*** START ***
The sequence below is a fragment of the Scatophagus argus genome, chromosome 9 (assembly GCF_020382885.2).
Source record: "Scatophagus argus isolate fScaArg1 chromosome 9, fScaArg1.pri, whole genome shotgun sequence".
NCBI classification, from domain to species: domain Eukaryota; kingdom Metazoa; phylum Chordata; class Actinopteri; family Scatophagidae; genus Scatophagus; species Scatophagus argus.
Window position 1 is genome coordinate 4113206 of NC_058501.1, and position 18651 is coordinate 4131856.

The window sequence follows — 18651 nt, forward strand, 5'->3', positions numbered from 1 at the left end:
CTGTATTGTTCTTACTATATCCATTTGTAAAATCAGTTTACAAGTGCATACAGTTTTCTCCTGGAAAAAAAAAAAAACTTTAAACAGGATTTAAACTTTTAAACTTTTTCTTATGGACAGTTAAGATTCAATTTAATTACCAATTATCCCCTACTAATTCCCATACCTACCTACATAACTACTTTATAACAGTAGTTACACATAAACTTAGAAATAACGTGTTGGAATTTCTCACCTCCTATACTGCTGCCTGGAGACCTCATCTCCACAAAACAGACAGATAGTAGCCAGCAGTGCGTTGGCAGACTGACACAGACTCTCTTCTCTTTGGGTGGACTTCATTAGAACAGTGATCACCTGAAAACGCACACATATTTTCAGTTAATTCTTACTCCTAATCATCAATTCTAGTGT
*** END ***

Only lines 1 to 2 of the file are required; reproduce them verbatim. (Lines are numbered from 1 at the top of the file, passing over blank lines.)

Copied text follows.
The sequence below is a fragment of the Scatophagus argus genome, chromosome 9 (assembly GCF_020382885.2).
Source record: "Scatophagus argus isolate fScaArg1 chromosome 9, fScaArg1.pri, whole genome shotgun sequence".